Customers warm to eco-friendly firelighter

PUBLISHED: 12:49 11 April 2012

The new Tear and Llight firelighters invented by a Kilmington teenager

The new Tear and Llight firelighters invented by a Kilmington teenager

Archant

Kilmington tennager James Wilson is blazing a trail with his new invention

A KILMINGTON teenager is blazing a trail in the business world - with a bright idea for lighting fires.

Seventeen-year-old James Wilson’s pioneering product is fuelled by natural rapeseed oil, rather than the more usual kerosene.

He got the idea after discovering how well the plant extract burned.

James’ family own the land on which the Cotswold Gold company grows rapeseed for use as cooking oil and salad dressings.

He discovered that the filters used to crush the rapeseed made for brilliant firelighters, as they are still soaked in the oil.

Seeing an opportunity he decided to purchase the filter mats – which are normally thrown out and market them as natural firelighters.

James tested the product himself, and began giving them to friends and family to get feedback. The result was a big thumbs up.

The green-thinking teenager also looked to deign the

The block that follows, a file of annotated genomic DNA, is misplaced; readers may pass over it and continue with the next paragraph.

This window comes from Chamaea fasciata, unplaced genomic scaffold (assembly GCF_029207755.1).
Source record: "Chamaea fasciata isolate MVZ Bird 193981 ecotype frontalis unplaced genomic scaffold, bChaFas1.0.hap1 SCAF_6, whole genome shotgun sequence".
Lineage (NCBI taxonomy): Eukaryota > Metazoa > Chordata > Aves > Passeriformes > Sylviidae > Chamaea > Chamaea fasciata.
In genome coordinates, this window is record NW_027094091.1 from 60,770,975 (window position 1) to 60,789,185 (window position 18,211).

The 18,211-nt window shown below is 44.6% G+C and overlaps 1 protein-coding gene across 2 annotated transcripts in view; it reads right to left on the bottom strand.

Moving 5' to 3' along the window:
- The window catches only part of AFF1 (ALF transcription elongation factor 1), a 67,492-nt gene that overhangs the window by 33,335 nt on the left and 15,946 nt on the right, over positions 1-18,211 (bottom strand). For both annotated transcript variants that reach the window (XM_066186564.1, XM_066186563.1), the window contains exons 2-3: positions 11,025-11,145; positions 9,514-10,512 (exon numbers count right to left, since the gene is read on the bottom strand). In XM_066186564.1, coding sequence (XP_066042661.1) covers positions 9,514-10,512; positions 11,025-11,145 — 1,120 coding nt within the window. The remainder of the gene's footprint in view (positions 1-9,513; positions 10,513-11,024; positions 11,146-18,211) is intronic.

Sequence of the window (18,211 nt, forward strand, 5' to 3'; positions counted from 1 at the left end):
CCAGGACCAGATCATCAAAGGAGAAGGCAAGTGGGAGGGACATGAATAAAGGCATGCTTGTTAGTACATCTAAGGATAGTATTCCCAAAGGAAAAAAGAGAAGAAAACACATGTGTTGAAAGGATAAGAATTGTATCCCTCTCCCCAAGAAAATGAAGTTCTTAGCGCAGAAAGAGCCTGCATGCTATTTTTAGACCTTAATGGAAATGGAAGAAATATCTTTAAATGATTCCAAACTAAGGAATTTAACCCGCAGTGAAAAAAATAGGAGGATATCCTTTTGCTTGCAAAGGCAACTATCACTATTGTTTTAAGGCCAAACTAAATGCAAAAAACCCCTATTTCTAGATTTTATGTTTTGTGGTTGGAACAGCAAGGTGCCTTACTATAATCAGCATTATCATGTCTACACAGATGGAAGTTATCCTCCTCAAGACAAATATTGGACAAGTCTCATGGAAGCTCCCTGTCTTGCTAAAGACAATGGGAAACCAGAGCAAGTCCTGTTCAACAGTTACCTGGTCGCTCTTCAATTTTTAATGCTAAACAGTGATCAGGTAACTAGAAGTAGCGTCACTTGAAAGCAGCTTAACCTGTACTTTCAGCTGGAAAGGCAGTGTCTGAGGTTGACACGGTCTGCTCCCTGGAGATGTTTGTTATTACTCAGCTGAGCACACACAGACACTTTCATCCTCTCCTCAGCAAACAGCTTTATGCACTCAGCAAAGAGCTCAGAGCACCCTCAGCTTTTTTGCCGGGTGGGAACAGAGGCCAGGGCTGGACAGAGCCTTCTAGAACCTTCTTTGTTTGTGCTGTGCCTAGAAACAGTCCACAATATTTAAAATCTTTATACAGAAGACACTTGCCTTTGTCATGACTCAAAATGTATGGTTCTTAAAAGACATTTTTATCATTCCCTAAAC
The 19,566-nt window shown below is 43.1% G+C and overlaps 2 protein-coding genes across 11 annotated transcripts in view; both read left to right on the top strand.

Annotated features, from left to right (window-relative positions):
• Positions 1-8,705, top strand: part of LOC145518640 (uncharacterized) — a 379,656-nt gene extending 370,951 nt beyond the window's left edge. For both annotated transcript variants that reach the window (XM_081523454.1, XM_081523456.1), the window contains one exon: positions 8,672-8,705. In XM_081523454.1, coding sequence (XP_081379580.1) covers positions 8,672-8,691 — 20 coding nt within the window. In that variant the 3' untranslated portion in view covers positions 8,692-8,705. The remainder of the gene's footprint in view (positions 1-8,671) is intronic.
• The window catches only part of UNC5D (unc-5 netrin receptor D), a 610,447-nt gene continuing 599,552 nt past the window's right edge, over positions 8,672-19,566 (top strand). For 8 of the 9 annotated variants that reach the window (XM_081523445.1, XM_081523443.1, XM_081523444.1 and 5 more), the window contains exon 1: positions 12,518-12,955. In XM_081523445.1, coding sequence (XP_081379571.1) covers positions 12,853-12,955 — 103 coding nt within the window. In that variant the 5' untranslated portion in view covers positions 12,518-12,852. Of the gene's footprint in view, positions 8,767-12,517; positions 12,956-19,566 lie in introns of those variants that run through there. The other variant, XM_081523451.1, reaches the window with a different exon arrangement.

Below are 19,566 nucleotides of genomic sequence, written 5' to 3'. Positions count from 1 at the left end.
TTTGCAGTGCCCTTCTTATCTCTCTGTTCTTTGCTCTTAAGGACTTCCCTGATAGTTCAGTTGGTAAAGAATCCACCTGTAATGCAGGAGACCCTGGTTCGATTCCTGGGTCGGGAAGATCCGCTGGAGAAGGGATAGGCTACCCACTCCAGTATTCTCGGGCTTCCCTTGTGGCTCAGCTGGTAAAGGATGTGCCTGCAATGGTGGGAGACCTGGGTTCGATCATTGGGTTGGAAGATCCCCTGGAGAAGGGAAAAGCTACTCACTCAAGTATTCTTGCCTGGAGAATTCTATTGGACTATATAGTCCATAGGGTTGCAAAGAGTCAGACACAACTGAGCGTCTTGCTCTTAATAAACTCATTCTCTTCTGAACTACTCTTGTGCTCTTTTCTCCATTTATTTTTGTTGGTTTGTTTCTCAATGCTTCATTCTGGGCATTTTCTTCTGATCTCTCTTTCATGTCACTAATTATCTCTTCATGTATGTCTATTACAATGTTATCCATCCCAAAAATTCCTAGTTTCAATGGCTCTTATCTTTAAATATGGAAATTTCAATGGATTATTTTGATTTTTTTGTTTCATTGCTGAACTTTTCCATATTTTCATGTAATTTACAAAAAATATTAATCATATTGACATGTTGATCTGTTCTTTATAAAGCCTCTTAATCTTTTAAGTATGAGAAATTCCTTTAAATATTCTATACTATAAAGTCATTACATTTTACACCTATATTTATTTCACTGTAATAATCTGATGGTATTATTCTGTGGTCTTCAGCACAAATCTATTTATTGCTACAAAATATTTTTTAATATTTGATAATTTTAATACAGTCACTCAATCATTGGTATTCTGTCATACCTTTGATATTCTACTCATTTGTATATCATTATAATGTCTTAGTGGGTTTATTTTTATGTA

most cost effective and eco-friendly way to package the firelighters in packs of 24.

He said: “Kerosene firelighters waste a lot of packaging materials as they need to be individually wrapped as they are harmful to people and the environment. I wanted to use the least amount of packaging possible, and the packaging that is used can all be recycled. Tear and Light Firelighters are made from 100 per cent natural fibres and when the rapeseed oil burns, it is clean and odourless.

“Each packet contains 24 firelighters and all you have to do is partially rip one, and then set light to them - hence the name ‘Tear and Light Firelighters’.”

So far his product is on sale at Millers Farm Shop, Kilmington and Uplyme Stores andJames soon hopes to have more outlets.


If you value what this story gives you, please consider supporting the Midweek Herald. Click the link in the orange box above for details.

Become a supporter

This newspaper has been a central part of community life for many years. Our industry faces testing times, which is why we're asking for your support. Every contribution will help us continue to produce local journalism that makes a measurable difference to our community.

Latest from the Midweek Herald